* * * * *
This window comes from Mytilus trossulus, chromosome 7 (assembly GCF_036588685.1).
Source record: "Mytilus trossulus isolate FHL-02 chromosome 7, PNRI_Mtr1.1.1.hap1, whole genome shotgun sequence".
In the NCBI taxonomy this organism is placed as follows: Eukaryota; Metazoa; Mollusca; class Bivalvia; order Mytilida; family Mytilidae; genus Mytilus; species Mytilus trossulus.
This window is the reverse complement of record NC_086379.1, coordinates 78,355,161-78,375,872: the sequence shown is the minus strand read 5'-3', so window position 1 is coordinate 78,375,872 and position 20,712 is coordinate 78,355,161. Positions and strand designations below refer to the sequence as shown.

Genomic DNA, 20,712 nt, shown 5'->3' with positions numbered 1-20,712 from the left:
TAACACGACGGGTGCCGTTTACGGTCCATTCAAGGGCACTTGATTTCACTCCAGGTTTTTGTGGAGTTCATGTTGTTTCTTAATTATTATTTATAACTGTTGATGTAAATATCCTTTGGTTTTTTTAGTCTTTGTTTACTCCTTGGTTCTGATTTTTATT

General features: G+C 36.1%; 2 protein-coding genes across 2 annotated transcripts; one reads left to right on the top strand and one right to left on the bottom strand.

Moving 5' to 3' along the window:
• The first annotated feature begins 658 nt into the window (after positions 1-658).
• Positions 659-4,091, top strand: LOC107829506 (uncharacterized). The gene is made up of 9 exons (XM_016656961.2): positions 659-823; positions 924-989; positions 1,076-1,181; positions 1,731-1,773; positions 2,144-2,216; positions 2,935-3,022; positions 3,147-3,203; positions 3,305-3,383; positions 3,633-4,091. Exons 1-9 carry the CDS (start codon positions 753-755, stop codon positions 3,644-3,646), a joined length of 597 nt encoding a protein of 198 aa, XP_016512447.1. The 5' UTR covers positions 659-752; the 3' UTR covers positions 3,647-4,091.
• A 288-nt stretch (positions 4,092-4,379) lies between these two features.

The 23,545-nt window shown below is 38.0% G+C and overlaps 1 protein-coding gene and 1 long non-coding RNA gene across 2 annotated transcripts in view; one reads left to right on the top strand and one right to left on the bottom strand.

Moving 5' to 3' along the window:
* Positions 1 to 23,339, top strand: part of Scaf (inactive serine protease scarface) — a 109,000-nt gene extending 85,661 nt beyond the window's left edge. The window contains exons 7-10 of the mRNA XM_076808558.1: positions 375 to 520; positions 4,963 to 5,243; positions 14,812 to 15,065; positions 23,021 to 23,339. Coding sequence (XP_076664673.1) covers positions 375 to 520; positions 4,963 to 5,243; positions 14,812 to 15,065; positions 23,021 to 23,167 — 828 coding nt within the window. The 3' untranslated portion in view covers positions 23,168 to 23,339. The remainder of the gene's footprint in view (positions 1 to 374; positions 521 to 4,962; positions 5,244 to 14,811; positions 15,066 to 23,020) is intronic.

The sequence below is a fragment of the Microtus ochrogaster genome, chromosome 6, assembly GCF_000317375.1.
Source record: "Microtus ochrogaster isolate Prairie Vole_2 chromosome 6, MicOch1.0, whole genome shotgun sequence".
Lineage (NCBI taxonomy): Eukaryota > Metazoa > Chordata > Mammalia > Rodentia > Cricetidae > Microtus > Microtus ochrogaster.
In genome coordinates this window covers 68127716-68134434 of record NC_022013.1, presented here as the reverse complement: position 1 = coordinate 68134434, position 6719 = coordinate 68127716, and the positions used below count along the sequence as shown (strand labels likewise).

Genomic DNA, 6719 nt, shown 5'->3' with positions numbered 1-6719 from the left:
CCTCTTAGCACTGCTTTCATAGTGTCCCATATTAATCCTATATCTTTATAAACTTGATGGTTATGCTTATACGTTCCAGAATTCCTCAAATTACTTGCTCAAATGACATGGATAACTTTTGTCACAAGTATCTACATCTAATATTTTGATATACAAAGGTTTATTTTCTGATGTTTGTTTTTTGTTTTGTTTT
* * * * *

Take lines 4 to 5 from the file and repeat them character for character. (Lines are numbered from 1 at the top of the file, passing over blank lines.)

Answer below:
This window is the reverse complement of record NC_086379.1, coordinates 78,355,161-78,375,872: the sequence shown is the minus strand read 5'-3', so window position 1 is coordinate 78,375,872 and position 20,712 is coordinate 78,355,161. Positions and strand designations below refer to the sequence as shown.

Genomic DNA, 20,712 nt, shown 5'->3' with positions numbered 1-20,712 from the left: